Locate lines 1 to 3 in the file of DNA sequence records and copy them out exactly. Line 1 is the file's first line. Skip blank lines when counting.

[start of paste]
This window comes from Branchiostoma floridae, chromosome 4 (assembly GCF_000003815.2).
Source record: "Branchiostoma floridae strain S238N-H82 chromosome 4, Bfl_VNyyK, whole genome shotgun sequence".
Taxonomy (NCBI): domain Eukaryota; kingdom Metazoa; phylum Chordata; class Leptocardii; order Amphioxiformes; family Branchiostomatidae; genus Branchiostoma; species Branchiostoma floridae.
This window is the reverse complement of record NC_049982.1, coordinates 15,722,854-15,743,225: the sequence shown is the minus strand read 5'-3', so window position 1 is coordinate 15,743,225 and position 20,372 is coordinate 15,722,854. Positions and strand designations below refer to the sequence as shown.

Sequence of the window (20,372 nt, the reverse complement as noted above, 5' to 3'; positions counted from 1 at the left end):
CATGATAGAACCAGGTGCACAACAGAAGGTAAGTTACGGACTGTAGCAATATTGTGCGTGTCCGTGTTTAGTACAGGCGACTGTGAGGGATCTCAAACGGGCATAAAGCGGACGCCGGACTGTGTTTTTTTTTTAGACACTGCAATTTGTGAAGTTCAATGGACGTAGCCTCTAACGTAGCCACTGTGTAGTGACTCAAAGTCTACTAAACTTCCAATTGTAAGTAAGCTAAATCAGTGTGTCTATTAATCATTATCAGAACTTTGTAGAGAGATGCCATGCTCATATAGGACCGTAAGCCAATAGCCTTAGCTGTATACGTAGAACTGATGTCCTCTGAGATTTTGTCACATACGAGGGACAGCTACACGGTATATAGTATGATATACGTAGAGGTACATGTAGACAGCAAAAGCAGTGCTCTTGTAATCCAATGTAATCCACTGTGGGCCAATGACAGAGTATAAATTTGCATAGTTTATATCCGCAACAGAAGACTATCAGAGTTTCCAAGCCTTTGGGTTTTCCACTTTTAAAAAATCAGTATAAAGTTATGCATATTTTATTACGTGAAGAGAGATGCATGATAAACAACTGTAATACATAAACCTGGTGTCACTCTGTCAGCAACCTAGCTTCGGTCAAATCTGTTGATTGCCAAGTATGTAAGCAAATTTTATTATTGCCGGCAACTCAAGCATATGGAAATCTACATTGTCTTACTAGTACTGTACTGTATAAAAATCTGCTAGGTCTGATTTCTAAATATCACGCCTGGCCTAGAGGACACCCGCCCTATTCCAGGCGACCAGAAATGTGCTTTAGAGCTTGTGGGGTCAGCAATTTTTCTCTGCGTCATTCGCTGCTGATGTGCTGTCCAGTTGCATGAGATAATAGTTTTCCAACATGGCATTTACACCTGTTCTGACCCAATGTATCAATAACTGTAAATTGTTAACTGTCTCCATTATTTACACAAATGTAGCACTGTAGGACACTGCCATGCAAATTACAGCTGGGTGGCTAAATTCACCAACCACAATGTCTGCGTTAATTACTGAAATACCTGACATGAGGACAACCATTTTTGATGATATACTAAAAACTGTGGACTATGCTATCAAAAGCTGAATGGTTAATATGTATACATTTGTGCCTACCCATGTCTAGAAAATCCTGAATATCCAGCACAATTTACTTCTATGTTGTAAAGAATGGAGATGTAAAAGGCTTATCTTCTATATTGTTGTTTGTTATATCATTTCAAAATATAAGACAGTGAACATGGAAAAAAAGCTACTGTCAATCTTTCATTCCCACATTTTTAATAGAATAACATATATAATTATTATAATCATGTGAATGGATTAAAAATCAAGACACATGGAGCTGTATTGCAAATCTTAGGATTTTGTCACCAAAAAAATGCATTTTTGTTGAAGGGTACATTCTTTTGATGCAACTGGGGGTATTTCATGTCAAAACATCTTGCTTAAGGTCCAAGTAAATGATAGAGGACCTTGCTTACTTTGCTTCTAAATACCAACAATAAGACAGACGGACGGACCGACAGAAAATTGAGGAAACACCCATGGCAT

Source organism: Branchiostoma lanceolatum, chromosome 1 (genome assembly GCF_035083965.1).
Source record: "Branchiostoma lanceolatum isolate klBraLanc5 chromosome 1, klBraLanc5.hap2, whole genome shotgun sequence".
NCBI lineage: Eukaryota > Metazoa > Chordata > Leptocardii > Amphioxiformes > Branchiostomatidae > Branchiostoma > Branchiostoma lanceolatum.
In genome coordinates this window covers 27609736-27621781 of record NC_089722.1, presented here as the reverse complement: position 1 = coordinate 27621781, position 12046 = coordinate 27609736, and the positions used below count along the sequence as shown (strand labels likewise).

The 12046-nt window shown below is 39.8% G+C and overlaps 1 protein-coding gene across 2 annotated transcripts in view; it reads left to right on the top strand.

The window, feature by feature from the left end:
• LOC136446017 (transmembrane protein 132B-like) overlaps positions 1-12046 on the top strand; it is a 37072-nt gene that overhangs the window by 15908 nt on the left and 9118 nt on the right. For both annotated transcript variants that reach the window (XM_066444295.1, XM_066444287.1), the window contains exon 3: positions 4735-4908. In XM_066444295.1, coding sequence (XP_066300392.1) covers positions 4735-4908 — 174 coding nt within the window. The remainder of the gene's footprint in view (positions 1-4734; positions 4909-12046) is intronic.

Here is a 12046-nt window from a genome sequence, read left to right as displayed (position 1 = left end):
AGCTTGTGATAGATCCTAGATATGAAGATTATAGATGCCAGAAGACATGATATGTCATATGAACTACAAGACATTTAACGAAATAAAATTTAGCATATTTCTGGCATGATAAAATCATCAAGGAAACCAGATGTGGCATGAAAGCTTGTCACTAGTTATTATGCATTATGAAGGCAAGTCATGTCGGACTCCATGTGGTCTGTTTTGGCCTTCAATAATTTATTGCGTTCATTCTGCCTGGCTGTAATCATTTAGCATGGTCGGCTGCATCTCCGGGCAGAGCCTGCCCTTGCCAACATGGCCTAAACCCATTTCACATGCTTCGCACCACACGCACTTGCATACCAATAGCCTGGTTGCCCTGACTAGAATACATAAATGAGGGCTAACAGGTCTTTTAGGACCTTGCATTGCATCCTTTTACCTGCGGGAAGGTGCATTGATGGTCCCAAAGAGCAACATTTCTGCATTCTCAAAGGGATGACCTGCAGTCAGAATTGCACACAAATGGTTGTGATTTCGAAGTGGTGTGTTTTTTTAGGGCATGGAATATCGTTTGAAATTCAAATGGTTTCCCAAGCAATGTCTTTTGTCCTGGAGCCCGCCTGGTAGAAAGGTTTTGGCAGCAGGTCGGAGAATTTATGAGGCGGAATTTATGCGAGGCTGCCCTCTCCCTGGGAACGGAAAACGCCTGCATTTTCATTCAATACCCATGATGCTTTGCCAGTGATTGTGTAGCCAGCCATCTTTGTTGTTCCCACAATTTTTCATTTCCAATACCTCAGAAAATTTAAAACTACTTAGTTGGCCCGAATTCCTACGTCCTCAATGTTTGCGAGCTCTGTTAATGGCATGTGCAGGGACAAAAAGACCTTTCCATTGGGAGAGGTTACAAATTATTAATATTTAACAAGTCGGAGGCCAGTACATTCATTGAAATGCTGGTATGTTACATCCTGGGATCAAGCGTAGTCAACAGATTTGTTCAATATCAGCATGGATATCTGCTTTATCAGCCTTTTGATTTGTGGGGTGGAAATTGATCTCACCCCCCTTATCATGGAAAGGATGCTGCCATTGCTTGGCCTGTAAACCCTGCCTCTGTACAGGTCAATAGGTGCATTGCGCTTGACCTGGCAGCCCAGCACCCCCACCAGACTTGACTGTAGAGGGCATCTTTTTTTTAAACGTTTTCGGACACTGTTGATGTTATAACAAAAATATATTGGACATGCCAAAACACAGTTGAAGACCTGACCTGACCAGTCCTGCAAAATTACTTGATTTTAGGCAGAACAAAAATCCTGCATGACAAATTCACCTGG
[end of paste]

This window comes from Branchiostoma floridae, chromosome 4 (assembly GCF_000003815.2).
Source record: "Branchiostoma floridae strain S238N-H82 chromosome 4, Bfl_VNyyK, whole genome shotgun sequence".
Taxonomy (NCBI): domain Eukaryota; kingdom Metazoa; phylum Chordata; class Leptocardii; order Amphioxiformes; family Branchiostomatidae; genus Branchiostoma; species Branchiostoma floridae.